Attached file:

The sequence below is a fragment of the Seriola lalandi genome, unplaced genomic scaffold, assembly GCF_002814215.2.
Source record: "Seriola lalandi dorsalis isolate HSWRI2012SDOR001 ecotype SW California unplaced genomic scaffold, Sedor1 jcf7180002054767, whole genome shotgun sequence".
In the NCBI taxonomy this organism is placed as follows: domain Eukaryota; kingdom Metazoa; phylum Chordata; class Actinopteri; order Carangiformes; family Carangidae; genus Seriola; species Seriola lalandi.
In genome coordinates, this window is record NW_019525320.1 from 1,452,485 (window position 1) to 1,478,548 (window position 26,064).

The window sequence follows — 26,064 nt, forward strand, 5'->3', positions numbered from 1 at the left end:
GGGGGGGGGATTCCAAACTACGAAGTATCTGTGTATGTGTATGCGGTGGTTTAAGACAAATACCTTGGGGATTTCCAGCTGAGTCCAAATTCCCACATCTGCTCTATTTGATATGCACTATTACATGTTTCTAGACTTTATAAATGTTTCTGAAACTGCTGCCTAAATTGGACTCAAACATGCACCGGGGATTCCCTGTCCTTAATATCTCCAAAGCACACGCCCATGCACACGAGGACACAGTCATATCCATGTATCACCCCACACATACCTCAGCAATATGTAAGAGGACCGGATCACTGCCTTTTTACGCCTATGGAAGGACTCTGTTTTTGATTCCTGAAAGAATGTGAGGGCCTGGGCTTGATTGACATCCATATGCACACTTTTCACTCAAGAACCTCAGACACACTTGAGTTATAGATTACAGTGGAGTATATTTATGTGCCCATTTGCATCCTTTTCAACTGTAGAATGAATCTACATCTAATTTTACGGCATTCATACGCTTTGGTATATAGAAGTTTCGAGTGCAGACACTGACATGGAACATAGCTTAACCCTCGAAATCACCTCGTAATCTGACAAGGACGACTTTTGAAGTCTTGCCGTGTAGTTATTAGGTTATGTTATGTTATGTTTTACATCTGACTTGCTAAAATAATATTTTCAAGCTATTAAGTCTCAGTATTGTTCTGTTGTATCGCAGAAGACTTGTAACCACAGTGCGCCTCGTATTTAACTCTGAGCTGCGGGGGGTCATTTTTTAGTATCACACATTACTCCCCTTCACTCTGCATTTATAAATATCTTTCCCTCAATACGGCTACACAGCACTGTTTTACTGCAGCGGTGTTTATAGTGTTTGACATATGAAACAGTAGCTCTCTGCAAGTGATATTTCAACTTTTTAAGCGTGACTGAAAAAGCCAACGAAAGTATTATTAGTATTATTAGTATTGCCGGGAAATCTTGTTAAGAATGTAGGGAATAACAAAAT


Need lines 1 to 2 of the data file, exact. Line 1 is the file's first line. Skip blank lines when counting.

The sequence below is a fragment of the Seriola lalandi genome, unplaced genomic scaffold, assembly GCF_002814215.2.
Source record: "Seriola lalandi dorsalis isolate HSWRI2012SDOR001 ecotype SW California unplaced genomic scaffold, Sedor1 jcf7180002054767, whole genome shotgun sequence".